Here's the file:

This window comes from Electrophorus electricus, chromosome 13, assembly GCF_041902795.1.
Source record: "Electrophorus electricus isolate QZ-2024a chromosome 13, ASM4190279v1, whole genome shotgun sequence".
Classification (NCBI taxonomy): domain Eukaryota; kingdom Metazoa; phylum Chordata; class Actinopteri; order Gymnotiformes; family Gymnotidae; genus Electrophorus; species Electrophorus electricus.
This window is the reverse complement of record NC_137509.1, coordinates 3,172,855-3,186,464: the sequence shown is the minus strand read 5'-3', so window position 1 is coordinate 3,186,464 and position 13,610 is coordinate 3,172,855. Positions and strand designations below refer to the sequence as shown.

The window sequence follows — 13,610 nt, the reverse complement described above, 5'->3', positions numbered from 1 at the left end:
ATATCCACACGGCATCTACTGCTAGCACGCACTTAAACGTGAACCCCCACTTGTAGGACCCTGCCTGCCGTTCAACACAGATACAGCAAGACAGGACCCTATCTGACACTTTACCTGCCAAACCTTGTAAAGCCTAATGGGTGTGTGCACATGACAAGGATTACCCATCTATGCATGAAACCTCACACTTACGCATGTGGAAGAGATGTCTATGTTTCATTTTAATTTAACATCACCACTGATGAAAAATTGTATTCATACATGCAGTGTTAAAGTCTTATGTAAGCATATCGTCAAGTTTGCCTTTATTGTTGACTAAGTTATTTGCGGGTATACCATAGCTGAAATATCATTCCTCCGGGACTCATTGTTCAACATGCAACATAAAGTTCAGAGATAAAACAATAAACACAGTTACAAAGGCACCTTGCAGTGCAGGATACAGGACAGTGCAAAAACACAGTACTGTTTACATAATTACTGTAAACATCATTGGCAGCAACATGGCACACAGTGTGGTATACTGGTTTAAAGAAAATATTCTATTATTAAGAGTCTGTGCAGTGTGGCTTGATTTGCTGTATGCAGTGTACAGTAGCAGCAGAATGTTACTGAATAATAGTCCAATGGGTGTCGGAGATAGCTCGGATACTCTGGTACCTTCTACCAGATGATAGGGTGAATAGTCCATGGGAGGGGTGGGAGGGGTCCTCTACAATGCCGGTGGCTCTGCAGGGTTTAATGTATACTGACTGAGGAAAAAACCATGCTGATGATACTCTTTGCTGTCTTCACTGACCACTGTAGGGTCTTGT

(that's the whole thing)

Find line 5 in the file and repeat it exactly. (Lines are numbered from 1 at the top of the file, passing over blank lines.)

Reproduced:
The window sequence follows — 13,610 nt, the reverse complement described above, 5'->3', positions numbered from 1 at the left end: